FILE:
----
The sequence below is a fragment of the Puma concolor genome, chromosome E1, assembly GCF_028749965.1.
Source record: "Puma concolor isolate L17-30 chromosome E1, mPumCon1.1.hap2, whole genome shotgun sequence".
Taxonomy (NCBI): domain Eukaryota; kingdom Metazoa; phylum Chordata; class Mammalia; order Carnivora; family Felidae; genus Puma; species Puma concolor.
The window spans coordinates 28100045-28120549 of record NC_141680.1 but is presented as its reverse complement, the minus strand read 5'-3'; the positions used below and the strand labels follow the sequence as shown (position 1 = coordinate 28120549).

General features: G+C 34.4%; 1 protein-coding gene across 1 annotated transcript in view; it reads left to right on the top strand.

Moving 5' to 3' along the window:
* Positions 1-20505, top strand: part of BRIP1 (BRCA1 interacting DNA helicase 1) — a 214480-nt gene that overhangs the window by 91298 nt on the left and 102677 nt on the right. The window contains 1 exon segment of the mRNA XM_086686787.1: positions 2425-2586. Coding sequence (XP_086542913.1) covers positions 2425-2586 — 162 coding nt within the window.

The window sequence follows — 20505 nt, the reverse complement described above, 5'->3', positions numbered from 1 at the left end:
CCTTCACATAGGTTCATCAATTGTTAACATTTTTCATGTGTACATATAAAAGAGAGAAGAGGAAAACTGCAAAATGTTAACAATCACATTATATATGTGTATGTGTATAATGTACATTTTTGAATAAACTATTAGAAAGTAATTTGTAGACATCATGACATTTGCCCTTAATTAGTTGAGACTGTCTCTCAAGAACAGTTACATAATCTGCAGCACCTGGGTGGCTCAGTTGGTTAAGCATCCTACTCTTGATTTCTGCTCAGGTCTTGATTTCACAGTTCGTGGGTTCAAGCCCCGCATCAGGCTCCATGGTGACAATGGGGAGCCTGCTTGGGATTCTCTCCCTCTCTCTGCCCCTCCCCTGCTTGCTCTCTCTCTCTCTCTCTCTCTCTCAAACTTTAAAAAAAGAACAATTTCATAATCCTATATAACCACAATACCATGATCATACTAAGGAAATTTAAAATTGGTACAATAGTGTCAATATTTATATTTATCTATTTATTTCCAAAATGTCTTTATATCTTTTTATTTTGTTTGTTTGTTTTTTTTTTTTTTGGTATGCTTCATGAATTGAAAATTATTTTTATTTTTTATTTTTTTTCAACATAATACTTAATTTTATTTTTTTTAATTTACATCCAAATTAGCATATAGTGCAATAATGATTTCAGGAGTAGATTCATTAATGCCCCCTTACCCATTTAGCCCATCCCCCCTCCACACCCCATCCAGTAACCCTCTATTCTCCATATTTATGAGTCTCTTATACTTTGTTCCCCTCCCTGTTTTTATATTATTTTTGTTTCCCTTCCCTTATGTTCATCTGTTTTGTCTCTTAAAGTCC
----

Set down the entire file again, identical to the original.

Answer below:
The sequence below is a fragment of the Puma concolor genome, chromosome E1, assembly GCF_028749965.1.
Source record: "Puma concolor isolate L17-30 chromosome E1, mPumCon1.1.hap2, whole genome shotgun sequence".
Taxonomy (NCBI): domain Eukaryota; kingdom Metazoa; phylum Chordata; class Mammalia; order Carnivora; family Felidae; genus Puma; species Puma concolor.
The window spans coordinates 28100045-28120549 of record NC_141680.1 but is presented as its reverse complement, the minus strand read 5'-3'; the positions used below and the strand labels follow the sequence as shown (position 1 = coordinate 28120549).

General features: G+C 34.4%; 1 protein-coding gene across 1 annotated transcript in view; it reads left to right on the top strand.

Moving 5' to 3' along the window:
* Positions 1-20505, top strand: part of BRIP1 (BRCA1 interacting DNA helicase 1) — a 214480-nt gene that overhangs the window by 91298 nt on the left and 102677 nt on the right. The window contains 1 exon segment of the mRNA XM_086686787.1: positions 2425-2586. Coding sequence (XP_086542913.1) covers positions 2425-2586 — 162 coding nt within the window.

The window sequence follows — 20505 nt, the reverse complement described above, 5'->3', positions numbered from 1 at the left end:
CCTTCACATAGGTTCATCAATTGTTAACATTTTTCATGTGTACATATAAAAGAGAGAAGAGGAAAACTGCAAAATGTTAACAATCACATTATATATGTGTATGTGTATAATGTACATTTTTGAATAAACTATTAGAAAGTAATTTGTAGACATCATGACATTTGCCCTTAATTAGTTGAGACTGTCTCTCAAGAACAGTTACATAATCTGCAGCACCTGGGTGGCTCAGTTGGTTAAGCATCCTACTCTTGATTTCTGCTCAGGTCTTGATTTCACAGTTCGTGGGTTCAAGCCCCGCATCAGGCTCCATGGTGACAATGGGGAGCCTGCTTGGGATTCTCTCCCTCTCTCTGCCCCTCCCCTGCTTGCTCTCTCTCTCTCTCTCTCTCTCTCAAACTTTAAAAAAAGAACAATTTCATAATCCTATATAACCACAATACCATGATCATACTAAGGAAATTTAAAATTGGTACAATAGTGTCAATATTTATATTTATCTATTTATTTCCAAAATGTCTTTATATCTTTTTATTTTGTTTGTTTGTTTTTTTTTTTTTTGGTATGCTTCATGAATTGAAAATTATTTTTATTTTTTATTTTTTTTCAACATAATACTTAATTTTATTTTTTTTAATTTACATCCAAATTAGCATATAGTGCAATAATGATTTCAGGAGTAGATTCATTAATGCCCCCTTACCCATTTAGCCCATCCCCCCTCCACACCCCATCCAGTAACCCTCTATTCTCCATATTTATGAGTCTCTTATACTTTGTTCCCCTCCCTGTTTTTATATTATTTTTGTTTCCCTTCCCTTATGTTCATCTGTTTTGTCTCTTAAAGTCC